Question for Nurses

Discussion in 'After Hours Lounge (Off Topic)' started by Clay Kilpatrick, May 2, 2003.

  1. Clay Kilpatrick

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    I am considering going to school for nursing, but I am not sure what would be better. I could go to ASU for 3 years, and when I am done, and have a BSN, or go to a community college for two, and have an RN. Is a BSN necessary? It would cost me 12,000, rather than 4,000, which is good, but I have the money, so it's not the biggest issue in the world, but that is a lot of money. And an extra year of my life.

    Any advice?

    Clay
     
  2. Scott Barnhart

    Scott Barnhart Stunt Coordinator

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    Clay,

    I forwarded this to my wife, who has a BSN and has been an RN for 15 years. I will post any reply from her on here when I get it.
     
  3. Jacinto

    Jacinto Second Unit

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    Clay,

    My wife's a nurse, so I'll tell you what I know, as she's not around right now to ask. There are some hospitals (at least here) that will only hire nurses who have a BSN. My wife works at Children's Hospital, and they do require a BSN for their nurses. Also, I'm pretty sure starting pay rates are generally a bit higher for those with a BSN. The BSN will also cut down on school time if you later want to pursue another future degree like a masters or a Nurse Practioner, etc.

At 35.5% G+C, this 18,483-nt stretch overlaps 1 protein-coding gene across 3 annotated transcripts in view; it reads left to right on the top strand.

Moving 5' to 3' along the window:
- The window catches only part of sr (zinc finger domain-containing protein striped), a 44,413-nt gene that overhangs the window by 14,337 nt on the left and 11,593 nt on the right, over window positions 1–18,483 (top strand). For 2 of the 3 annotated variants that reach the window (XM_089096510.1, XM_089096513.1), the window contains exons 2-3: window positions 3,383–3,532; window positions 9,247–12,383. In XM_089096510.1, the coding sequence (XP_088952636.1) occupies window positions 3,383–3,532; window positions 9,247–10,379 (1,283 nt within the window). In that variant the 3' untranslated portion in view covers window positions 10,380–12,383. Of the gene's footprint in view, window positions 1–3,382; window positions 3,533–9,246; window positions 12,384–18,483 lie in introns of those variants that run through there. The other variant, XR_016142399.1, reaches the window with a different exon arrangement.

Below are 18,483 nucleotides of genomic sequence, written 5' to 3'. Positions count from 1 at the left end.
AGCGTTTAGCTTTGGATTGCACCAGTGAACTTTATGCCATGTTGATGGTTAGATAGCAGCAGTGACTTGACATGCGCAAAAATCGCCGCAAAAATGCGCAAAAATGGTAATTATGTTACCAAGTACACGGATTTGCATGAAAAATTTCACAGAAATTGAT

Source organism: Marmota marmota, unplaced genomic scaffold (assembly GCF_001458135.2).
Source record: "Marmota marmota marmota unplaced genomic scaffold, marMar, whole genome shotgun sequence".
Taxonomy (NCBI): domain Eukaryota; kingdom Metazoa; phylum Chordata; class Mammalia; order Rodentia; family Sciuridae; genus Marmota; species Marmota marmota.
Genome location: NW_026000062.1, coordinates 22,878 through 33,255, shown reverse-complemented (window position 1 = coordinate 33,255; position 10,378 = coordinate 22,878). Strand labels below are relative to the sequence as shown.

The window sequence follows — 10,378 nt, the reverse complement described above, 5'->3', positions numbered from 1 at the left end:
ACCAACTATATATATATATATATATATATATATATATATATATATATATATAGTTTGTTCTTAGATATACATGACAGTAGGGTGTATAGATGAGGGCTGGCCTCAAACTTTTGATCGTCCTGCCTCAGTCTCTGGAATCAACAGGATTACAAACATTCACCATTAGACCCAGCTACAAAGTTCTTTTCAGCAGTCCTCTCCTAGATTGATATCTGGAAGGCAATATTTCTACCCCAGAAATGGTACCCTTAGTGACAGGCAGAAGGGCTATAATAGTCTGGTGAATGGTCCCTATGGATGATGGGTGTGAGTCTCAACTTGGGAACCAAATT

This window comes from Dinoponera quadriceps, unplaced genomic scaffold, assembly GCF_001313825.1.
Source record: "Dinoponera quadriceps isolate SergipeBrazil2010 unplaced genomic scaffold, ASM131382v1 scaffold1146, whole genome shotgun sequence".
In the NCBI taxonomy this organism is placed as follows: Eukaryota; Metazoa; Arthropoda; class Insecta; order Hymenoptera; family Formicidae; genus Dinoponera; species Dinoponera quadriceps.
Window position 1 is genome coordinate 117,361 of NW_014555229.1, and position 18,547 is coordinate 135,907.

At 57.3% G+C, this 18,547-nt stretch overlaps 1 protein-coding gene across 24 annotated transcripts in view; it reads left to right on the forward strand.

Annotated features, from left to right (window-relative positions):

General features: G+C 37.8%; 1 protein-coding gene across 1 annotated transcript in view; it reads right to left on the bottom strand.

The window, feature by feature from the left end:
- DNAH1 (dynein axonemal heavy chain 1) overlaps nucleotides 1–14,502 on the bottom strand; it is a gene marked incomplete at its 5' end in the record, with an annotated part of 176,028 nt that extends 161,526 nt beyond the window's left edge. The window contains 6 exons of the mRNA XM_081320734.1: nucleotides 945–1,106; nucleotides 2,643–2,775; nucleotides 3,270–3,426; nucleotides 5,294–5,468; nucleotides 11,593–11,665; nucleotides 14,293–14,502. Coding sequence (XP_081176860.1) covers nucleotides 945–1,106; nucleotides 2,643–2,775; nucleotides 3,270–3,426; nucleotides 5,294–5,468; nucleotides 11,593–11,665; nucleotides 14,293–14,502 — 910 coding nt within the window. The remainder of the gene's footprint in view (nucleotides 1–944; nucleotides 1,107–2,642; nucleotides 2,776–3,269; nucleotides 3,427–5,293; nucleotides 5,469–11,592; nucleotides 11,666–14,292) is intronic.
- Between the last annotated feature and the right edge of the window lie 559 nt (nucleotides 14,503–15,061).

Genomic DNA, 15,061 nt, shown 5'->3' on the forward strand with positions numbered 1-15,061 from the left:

4. Eric_L

    Eric_L Screenwriter

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    Just asked my spouse, who is too busy to come answer herself. She says "go for the BSN". (she is 10 yr RN)

    My thoughts are, one more year of college may be a good thing. Heck, wish I could do it now.

    You may want to consider getting your CNA and working part time while in school. Maybe find out what classes your JC offers that would also apply/transfer to the BSN and enroll in those while working. Get an inside view.

    CNA only takes a few months to get as I recall.
     
  5. Jon_Are

    Jon_Are Cinematographer

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    Clay - I've been in nursing for 20 years. Here's the deal:

    Decide what your long-term goals are. If you'll be satisfied with working as a staff nurse throughout your career (and there is nothing wrong with that), there is no point in getting the BSN.

    However, if you have other plans, such as administration, education, advanced practice, etc., grab the BSN.

    Contrary to common belief, Associate degreed RNs earn the same income as Bachelor's degreed RNs (assuming they are in the same position). The key difference is in the opportunites available - as mentioned above - for the BSN grad.

    I've never heard of a hospital that hires only BSNs; they wouldn't be able to keep their doors open. In fact, in today's market, you could likely walk into any hospital of your choosing (with your Associates) and be offered a position.

    Feel free to email me or post here if you have any more questions.